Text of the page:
Failing the Architect Registration Exam

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This post is part of a series on NCARB’s Architecture Registration Exam. Having recently completed this long process, the series examines my journey and the various things I learned along the way. Click here to see all the posts of my Architecture Registration Exam Series.

Failing the Architect Registration Exam

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So you failed the Architect Registration Exam??!?
What do you mean you failed your exam?!?!?!

After all that studying?!

NOW You'll NEVER be an Architect!

You will be forever known as the  office Intern.

I bet you didn't know that NCARB publishes the names of everyone who failed the exam for the world to know… This is what happens to ARE Candidates who fail an ARE test section. Hope you had a second career to fall back on, or maybe we can just call you “The Draftsman with the fancy Architecture degree”.

OK, OK… I’m just kidding.
Calm down. None of this is true.  I’m just teasing. I’m the oldest kid, don’t blame me. I had to do it.

Failing an exam actually isn’t as big of a deal as you may think. Take it from me, I feel sheepish (and probably shouldn't) to admit this, but I failed the Architect Exam FOUR different times. Yep, one, two, three, four times. And here I am, still hanging around. Eventually I did pass them all and am now a Licensed Architect with my stamp in hand.

 

Why did you fail?

Failing your ARE could have happened for a number of really good reasons. Here’s a list of reasons that I noticed going on with my own fails and friends’ of mine.

Just Not Having It Together.

Maybe you gave yourself 5 weeks to study when you really needed 8. This is the #1 reason most people fail. Looking back, it’s the best reason to fail the exam.

I failed both Building Systems and Structural Systems because I just didn’t have a complete understanding of the material. I later went back and assassinated those exams.

You were Dead On Arrival

Site Planning and Design was my 3rd test. When I took it, I had a lot of momentum from CDS and PPP, so I studied my buns off. I mastered the vignettes inside and out. I memorized all types of Site planning data and information, and rocked all my practice exams. I felt great walking into that exam and was also proud of how hard I prepared for this test.

When I started the exam, many of the questions weren’t even slightly geared towards Site Planning and Design and if they were, they were outside of what I studied. I had several calculations that I wasn’t prepared for, and as I moved through the multiple choice questions, I was continually tagging them as WTF and to review later.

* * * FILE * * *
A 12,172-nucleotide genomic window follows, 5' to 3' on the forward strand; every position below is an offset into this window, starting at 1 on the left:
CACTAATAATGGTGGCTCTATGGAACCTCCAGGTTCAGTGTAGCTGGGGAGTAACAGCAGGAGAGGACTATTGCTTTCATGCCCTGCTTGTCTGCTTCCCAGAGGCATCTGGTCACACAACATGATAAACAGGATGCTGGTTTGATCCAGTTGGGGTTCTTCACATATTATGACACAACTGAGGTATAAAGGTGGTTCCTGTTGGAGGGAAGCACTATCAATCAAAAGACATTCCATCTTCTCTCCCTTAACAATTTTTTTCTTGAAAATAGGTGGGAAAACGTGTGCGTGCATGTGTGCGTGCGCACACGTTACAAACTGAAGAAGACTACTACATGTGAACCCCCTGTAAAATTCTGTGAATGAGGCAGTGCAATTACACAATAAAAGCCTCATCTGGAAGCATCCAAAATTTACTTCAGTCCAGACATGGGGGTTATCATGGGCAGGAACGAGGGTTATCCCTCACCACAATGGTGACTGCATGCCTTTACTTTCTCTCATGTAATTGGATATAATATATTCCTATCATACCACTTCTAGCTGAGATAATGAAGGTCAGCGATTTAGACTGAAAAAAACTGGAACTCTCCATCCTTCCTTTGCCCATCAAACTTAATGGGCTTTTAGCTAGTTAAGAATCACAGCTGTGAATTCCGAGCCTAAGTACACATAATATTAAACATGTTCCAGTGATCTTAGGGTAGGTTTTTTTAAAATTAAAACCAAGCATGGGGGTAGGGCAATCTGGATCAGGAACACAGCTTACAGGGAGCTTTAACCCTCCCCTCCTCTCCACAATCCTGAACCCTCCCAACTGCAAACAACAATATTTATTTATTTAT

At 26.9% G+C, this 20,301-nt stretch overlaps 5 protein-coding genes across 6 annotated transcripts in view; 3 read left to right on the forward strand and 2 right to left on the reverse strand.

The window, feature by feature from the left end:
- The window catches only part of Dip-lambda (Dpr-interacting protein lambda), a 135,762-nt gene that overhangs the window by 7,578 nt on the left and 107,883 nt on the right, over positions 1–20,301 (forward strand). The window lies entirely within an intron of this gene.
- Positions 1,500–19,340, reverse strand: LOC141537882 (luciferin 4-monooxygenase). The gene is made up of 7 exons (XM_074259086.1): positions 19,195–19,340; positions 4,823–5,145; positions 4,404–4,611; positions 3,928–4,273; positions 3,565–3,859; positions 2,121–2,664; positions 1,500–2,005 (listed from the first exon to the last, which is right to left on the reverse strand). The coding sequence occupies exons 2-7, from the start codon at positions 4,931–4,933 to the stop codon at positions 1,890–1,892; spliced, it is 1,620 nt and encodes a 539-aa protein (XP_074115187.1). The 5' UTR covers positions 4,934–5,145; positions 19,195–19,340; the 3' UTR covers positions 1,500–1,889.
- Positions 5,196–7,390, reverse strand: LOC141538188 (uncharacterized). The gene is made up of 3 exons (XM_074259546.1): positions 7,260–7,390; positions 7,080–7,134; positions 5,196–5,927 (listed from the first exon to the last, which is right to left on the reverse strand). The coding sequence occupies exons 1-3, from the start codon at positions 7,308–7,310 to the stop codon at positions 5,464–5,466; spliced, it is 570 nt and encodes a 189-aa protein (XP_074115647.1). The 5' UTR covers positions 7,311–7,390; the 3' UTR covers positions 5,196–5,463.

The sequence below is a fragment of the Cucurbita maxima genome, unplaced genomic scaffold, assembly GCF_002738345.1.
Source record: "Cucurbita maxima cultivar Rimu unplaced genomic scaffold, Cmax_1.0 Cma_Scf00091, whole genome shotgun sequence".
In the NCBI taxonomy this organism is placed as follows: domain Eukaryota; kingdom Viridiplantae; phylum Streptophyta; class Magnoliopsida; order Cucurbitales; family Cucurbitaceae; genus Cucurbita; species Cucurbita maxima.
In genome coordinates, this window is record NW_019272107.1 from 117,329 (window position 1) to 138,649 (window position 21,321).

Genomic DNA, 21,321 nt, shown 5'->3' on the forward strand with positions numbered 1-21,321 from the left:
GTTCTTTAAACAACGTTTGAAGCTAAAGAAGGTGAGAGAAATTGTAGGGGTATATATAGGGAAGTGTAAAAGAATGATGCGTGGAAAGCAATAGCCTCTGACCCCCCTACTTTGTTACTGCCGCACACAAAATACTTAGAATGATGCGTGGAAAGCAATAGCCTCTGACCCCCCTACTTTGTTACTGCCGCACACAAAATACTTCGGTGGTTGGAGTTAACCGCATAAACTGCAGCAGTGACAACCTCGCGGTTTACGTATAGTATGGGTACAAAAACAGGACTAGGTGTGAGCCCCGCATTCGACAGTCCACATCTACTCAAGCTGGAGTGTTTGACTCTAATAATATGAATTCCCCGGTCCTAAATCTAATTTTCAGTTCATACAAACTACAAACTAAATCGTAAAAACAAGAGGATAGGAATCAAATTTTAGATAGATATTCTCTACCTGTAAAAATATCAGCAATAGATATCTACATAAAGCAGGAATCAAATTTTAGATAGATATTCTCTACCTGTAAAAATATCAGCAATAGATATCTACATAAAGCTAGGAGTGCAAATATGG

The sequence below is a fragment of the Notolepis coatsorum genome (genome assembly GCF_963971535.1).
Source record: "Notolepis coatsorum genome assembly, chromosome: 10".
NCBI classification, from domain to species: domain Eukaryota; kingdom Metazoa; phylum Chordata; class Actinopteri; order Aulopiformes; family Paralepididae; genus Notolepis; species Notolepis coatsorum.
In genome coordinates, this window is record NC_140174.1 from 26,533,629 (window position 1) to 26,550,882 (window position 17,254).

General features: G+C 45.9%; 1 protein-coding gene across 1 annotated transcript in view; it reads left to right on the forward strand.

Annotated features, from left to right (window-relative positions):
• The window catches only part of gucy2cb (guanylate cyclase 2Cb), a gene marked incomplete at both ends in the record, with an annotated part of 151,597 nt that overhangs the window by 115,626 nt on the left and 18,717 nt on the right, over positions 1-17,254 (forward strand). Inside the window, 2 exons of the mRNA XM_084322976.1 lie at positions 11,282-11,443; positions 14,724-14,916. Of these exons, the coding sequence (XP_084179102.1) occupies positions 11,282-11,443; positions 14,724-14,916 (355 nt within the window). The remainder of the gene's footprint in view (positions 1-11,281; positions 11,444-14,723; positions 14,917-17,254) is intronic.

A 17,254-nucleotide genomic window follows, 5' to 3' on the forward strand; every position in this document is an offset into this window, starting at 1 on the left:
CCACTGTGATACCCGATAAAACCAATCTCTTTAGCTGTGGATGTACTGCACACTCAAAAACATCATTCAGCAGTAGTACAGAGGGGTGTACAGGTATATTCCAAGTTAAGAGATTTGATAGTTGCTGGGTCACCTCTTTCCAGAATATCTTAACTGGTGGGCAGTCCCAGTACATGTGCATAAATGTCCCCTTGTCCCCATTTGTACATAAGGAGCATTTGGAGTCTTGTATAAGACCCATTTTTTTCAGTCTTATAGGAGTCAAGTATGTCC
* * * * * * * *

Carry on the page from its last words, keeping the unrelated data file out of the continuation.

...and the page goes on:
When I got to vignettes, they were the hardest I had ever seen. I had practiced on every version of the vignettes I could get my hands on and the vignettes on my exam were truly impossible to solve without making a fatal error. I had to choose the lessor of all the errors I was being forced to make. So I killed an extra tree.

When I got my result, I failed the multiple choice and passed the vignettes. UGH….

The second time I took Site Planning was completely opposite, it was a walk in the park. It was the easiest multiple choice I ever answered, in fact, it was so easy I thought it was a joke. The vignette was very close to the NCARB practice and I passed that exam with flying colors.

Nothing I could have done could have prepared me for the first time I took Site Planning and Design.

 

The Idiot Tax (I didn't read the fine print)

I failed Building Design and Construction Systems because my test was on a Tuesday and I tried to reschedule on Thursday. The fine print says you cannot reschedule 0-3 days before the exam. I didn’t realize it was BUSINESS DAYS not calendar days. Doh! And for some reason I also thought since you can take a test on a Saturday, maybe that was considered a business day. But it’s not.

I took the test anyway, definitely unprepared. Funny thing is that I actually did wayyy better than I ever thought I would.

This is the dumbest reason ever to fail. Dont be a fool like I was.

 

The Good News